The Urgency of Teaching Languages in Liberian Schools


Why have Liberian schools, colleges and universities usually neglected to include Liberian and other languages in their curricula? When we mention languages, we have two things in mind. The first is Liberian languages. The University of Liberia (UL), the nation’s oldest institution of higher learning, used to teach Vai, Kpelle and Gola, in addition to French, German and Chinese.

But we understand that it now teaches Kpelle only—why? Do they not know how important Vai is? Vai is one of the only two African languages with their own original scripts, unrelated to the Latin or the Arabic alphabets. This great language was invented by Momolu Dualu Bukele in a dream. When he awoke, he started writing the script because in his dream, the Chief told him to write the proceedings of a council he was having the following morning.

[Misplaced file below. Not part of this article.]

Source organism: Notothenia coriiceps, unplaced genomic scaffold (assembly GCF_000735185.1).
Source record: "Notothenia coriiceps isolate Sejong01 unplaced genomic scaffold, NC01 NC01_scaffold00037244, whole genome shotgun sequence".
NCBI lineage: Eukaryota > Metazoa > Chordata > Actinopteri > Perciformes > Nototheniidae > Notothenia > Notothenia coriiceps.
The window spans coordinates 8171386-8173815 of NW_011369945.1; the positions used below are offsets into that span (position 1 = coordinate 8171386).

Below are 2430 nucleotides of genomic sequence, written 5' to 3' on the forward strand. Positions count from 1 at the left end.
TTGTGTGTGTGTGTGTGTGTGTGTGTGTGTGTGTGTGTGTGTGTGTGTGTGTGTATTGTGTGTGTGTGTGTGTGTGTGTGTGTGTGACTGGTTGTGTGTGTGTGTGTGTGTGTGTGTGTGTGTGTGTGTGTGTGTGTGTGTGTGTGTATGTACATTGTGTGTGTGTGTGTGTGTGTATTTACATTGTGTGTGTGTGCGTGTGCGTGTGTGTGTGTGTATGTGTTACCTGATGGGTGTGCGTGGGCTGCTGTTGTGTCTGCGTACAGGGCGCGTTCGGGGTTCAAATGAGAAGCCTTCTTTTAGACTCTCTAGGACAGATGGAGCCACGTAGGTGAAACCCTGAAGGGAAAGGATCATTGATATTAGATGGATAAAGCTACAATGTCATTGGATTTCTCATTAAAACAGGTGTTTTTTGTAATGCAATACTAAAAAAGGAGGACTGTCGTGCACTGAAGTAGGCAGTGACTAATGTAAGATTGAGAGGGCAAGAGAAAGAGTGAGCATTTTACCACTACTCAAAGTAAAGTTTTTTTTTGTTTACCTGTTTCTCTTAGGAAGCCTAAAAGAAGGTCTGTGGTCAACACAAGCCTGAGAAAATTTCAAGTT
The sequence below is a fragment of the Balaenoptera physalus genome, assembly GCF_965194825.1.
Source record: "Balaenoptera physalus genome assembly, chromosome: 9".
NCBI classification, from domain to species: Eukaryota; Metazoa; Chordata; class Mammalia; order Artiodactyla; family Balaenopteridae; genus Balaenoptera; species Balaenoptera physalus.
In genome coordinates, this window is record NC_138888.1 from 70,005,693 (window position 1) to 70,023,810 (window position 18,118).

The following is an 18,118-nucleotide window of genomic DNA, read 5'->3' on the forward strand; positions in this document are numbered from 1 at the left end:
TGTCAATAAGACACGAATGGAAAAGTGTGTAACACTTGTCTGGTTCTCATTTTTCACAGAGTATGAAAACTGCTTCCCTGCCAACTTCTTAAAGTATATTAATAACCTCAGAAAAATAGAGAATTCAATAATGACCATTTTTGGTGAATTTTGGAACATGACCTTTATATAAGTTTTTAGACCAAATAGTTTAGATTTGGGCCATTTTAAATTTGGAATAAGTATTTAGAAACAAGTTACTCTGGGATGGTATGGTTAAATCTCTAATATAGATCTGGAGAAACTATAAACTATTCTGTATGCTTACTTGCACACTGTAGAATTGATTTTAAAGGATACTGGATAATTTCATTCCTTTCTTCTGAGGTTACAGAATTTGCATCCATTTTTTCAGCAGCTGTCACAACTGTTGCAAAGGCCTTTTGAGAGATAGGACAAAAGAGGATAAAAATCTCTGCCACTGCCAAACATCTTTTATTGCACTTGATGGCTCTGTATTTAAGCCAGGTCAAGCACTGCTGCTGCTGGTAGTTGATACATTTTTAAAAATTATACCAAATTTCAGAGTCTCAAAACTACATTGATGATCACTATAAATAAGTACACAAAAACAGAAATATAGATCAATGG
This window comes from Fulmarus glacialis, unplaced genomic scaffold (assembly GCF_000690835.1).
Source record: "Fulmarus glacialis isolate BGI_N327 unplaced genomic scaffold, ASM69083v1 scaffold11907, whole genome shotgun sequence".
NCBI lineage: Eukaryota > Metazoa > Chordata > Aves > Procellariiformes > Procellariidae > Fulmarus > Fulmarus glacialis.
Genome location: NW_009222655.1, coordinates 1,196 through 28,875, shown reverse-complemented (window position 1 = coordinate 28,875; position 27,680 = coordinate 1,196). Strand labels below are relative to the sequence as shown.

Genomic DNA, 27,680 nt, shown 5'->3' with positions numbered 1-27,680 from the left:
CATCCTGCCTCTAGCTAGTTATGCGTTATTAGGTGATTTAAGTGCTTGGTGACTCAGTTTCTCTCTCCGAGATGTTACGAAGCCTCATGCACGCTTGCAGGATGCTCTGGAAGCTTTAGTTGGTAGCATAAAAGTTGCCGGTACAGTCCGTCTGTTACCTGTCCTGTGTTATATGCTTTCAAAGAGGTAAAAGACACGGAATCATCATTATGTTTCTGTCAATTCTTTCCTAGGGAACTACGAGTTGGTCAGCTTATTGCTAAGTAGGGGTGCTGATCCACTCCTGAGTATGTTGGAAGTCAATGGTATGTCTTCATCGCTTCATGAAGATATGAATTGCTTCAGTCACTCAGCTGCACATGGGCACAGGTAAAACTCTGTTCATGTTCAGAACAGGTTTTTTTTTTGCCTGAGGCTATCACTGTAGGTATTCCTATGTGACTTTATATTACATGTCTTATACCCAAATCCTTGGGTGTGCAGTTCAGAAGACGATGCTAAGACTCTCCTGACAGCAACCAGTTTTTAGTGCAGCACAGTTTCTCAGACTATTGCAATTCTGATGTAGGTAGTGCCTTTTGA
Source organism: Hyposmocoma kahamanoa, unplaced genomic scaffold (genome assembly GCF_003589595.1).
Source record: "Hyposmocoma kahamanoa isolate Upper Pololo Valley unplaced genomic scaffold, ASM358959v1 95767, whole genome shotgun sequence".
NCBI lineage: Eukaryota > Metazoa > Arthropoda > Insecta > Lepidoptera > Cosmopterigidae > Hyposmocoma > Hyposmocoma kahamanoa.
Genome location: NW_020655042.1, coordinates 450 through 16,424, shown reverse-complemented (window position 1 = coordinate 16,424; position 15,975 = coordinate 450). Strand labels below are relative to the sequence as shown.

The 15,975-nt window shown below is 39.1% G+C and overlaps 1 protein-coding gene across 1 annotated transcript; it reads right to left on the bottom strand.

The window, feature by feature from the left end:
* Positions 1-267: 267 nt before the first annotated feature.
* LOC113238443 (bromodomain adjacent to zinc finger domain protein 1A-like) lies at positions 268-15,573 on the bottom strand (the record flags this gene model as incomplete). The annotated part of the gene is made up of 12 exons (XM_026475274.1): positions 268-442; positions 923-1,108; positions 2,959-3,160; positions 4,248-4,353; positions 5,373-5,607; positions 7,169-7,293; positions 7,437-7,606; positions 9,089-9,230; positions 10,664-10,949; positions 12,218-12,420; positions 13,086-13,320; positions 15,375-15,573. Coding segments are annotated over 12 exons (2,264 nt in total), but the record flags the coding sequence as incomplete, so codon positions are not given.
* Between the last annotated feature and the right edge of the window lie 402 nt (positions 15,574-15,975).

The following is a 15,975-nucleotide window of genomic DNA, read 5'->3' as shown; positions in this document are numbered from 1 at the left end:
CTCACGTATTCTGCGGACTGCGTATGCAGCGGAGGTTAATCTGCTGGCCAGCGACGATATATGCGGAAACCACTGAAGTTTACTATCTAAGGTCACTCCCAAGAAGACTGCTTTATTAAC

That is how Bukele started developing the script for Vai. During World War II, the Germans used the Vai to develop a code to fight their enemies. Vai is taken seriously in some German universities. The language was encouraged in Germany by Momolu Massaquoi, husband of Old Lady Rachel Massaquoi of Carey Street, Snapper Hill, Monrovia. Mr. Massaquoi was appointed Liberian Consul General in Hamburg, Germany in 1922, believed to be the first indigenous African to serve as a diplomat in Germany.

Born of a warrior queen on a Liberian battlefield, Mr. Massaquoi was heir to two African royal families and served as the youngest ever king of the Vais of Grand Cape Mount County. With Liberia on the brink of bankruptcy, Momolu Massaquoi was appointed the first Minister Consul General in Hamburg, in an attempt to revive trade.